General motors have been around for many years. They are the main force in almost every industry. Inverter motor is a newer concept, when the motor starts to be driven by vfd (inverter or AC drive), this concept becomes very necessary. As a result of the long cable length, the inverter load motor can run at a very slow speed without overheating, even with all the voltage peaks generated by the VFD.This performance comes at the cost of cost: inverter-loaded motors can be much more expensive than general-purpose motors. The guideline for choosing between iron horse general motor and inverter load motor is given below. If your application complies with the guidelines below, there is no need to apply an inverter to load the motor.
Note: Marathon inverter motors also have limitations. Please refer to the marathon section for details.
Background: AC motors can be driven by jumper contactors and starters. The electricity sent to the motor is a very clean (real) sine wave at 60Hz. Noise and voltage peaks are relatively small. However, there are disadvantages: the car can only run at one speed (deceleration is usually handled by a gearbox or other, usually inefficient, mechanical means) and current intrusion (when the motor is turned on for the first time) is usually 5 to 6 times the normal current Exercise consumption. This type of deceleration device is expensive and cumbersome, and this airflow can cause serious damage to the electrical system and load (imagine the air conditioning system in an old house-when the compressor is turned on, the lights dim; now imagine the same situation again) , If there is an engine the size of a small car).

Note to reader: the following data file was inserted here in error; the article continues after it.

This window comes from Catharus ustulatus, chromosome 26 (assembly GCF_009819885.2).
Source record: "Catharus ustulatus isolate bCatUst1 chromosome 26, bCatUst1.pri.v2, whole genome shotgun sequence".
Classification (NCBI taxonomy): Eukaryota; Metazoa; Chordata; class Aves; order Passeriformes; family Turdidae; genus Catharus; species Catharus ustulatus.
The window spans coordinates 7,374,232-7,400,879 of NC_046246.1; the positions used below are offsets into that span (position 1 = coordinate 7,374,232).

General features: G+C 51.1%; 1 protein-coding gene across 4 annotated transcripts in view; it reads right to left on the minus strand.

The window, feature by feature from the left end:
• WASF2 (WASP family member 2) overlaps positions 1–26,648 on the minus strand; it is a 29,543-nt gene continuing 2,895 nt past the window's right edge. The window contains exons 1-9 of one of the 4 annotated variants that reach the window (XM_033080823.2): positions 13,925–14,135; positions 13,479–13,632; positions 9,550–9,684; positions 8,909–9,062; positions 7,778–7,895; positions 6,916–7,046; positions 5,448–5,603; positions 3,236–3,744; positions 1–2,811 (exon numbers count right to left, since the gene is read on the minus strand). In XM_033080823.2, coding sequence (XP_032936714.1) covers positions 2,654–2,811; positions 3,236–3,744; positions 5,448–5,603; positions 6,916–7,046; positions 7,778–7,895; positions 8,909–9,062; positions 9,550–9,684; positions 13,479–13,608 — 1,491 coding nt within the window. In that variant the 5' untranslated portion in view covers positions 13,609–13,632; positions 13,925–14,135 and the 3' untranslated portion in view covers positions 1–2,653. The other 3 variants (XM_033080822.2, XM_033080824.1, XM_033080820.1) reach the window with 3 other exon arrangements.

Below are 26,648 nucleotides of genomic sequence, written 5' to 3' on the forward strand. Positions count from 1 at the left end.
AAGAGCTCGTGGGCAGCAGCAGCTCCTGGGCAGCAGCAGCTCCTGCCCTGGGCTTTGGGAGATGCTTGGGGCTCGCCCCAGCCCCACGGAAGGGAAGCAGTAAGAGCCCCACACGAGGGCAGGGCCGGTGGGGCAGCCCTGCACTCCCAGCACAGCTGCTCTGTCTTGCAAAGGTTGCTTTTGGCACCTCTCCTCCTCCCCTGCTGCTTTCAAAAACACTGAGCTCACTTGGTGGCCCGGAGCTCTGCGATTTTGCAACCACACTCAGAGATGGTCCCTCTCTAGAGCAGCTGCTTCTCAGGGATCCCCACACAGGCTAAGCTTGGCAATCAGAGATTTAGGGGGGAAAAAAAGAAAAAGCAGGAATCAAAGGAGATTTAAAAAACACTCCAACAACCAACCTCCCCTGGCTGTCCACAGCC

Note: The following discussion only applies to three-phase motors.
1. Input VFD (variable frequency drive):
In addition to allowing the motor speed to change whilst running, drivers were introduced to reduce the inrush current that occurs when the motor is first cranked up.To do this, the drive needs to input 60Hz AC power and rectify it to DC voltage. Each drive has a DC bus, which is approximately 1.414 (root number 2) * incoming AC line voltage.
This DC voltage is then “cut” by the power transistor at a very high frequency to simulate the sine wave sent to the motor. By converting the input power to DC power and then converting it to AC power, the drive can change its output voltage and output frequency, thereby changing the speed of the motor. Everything sounds great, right? We want to control the frequency and voltage output to the motor, thereby controlling its speed.
2. Some things to note:
A general-purpose motor driven by a vfd may overheat if it runs too slowly. (If the engine runs at a speed lower than the rated speed, it will generate heat.) Since most general-purpose motors cool themselves by a fan mounted on the shaft, low speed means less cooling. If the motor overheats, the bearing and insulation life will be reduced. Therefore, all motors have a minimum speed requirement.
The voltage “chopping” that occurs in the drive actually sends high voltage spikes (at the DC bus level) down the wire to the motor. If the system contains a long cable, reflected waves will appear at the motor. The reflected wave can effectively double the voltage on the wire. This may cause premature failure of the motor insulation. The long cable length between the motor and the drive increases the harmful effects of reflected waves, as does the high chopping frequency (listed as the carrier frequency in the drive manual). Line reactance, a 1:1 transformer placed at the output of the drive, can help reduce voltage spikes from the drive to the motor. When the motor is far away from the drive, line reactors are used in many cases.
In summary, general-purpose motors can operate with drives in many applications; however, inverter load motors are designed to handle lower speeds without overheating, and they can withstand higher voltage spikes without their insulation failure. As the performance increases, so does the cost. If you need higher performance, then the extra cost is worth it.